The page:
How to Write Effective Dialogue
After 192 dizzying displays of dialogue in student writing, I decided to drop an anvil on my toe to help me forget about the experience. Luckily, inspiration struck before the anvil.
After teaching students how to write a reflective and narrative essay, I felt good about myself…until I read their next assignment and realized they didn’t know how to write dialogue. Plagued with inane conversations and useless filler, my students’ writing made me want to scour my tongue with a Brillo pad. Seconds before scouring my taste buds, I thought of a great way of teaching dialogue. I removed the pad, scrubbed some pots and pans in the teachers’ lounge, called my wife, and told her I’d be home late.
I had work to do. I had to find a better way of teaching dialogue. Here’s what I came up with.
ELA Common Core Standards
Teaching how to write dialogue satisfies the following common core standards.
L.9-10.1 Demonstrate command of the conventions of standard English grammar and usage when writing or speaking.
L.9-10.2 Demonstrate command of the conventions of standard English capitalization, punctuation, and spelling when writing.
L.9-10.3 Apply knowledge of language to understand how language functions in different contexts, to make effective choices for meaning or style, and to comprehend more fully when reading or listening.
L.9-10.3a Write and edit work so that it conforms to the guidelines in a style manual (e.g., MLA Handbook, Turabian’s Manual for Writers) appropriate for the discipline and writing type.
W.9-10.3 Write narratives to develop real or imagined experiences or events using effective technique, well-chosen details, and well-structured event sequences.
W.9-10.4 Produce clear and coherent writing in which the development, organization, and style are appropriate to task, purpose, and audience. (Grade-specific expectations for writing types are defined in W.9-10.1-3.)
W.9-10.5 Develop and strengthen writing as needed by planning, revising, editing, rewriting, or trying a new approach, focusing on addressing what is most significant for a specific purpose and audience. (Editing for conventions should demonstrate command of L.9-10.1-3.)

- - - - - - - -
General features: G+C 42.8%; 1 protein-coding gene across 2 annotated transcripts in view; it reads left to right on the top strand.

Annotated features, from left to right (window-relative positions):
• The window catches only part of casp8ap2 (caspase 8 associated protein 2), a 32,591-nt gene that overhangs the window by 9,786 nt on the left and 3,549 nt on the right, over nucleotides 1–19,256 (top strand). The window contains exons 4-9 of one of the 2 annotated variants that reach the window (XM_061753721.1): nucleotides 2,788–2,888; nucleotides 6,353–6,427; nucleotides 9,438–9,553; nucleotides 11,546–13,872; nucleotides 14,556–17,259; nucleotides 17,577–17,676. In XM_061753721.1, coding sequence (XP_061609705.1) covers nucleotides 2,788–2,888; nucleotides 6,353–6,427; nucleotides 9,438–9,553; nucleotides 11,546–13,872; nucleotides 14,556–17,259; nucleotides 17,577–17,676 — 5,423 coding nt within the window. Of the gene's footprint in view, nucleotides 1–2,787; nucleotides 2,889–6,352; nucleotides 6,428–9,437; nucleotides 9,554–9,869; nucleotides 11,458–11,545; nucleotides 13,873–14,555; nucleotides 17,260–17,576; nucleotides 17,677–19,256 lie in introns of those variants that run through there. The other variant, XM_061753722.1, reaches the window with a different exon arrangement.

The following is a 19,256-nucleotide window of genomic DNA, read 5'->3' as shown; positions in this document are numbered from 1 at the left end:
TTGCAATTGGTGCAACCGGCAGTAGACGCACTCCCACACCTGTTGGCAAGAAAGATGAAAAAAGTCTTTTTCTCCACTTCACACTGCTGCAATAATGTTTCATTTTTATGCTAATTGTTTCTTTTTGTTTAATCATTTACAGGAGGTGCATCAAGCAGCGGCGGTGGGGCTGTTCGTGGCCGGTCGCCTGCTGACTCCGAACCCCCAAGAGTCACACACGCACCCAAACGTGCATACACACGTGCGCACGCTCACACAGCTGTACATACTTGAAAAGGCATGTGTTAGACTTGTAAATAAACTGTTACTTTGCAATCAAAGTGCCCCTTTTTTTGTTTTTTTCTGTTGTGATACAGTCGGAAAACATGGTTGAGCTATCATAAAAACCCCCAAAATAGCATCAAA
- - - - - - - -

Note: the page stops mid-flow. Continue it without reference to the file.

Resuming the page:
1. Discuss the following points on how to write good dialogue:
- Dialogue is a conversation between two or more people.
- Dialogue is essential to fiction writing.
- Dialogue brings characters to life and adds interest.
- Dialogue must do more than just duplicate real speech.
- Writing dialogue consists of the most exciting, most interesting, most emotional, and most dramatic words.
2. Brainstorm people that might have a conversation and write them on the board and what they might talk about. Some examples:
- Parent – Teacher: How much money might it take for little Billy to get a ‘C’?
- Friend – Friend: Who’s dating whom?
- Teacher Upholding the Integrity of School Rules – Student Cheating on a Test: How much a zero is going to hurt?
- Someone Celebrating Unusual Independence Day Customs – Loyalist to the British Crown: Why it’s OK/Not OK to burn flags?
- Girlfriend Catching Boyfriend With Another Girl – Boyfriend Claiming It Was His Sister: Why boy was making out with his alleged sister?
- Teenager – Parent: What possibly Jose could have been doing out until 3:00 A.M.?
Teaching Dialogue Procedures
1. Write the following functions for dialogue on the board:
- Provide Information
- Describe a Place or Character
- Create a Sense of Time
- Create Suspense or Conflict
- Move the Story Forward
- Reveal a Character’s Thoughts
- Summarize What Has Happened
- Create a Sense of Place2.
2. Divide students into pairs.
- Show them a picture of people talking. Pictures involving a literary work they are reading are effective.
- Instruct pairs to invent a situation and write a dialogue of at least 10 lines.
- Encourage students to include explanatory material and to write more than just “he said…she said.”
Revision Lesson Plan Procedures
Use these procedures for helping students revise an essay or story with dialogue.
- Instruct students to read their drafts.
- Look for places dialogue would enhance the quality of their writing.
- Remind them to use the list on the board to help them find passages.
- Explain that the use of a dialogue tag is not always necessary. Readers often know who is speaking without having to be told.
- For writing passages with several lines of dialogue, instruct students to cover up their dialogue one line at a time.
- Read the dialogue without the covered line. If it makes sense then either change or delete the covered line.
- Ask several students to read their added dialogue to the class and explain why they added it.
- Ask several students to read their dialogue before and after removing dialogue tags.
- Organize a paragraph challenge.
* This lesson has been adapted from Mini Lessons for Revision by Susan Geye, 1997, Absey & Co. Spring, TX.
Types of Essays
Step-by-step instructions for writing different types of essays can be accessed by the following links.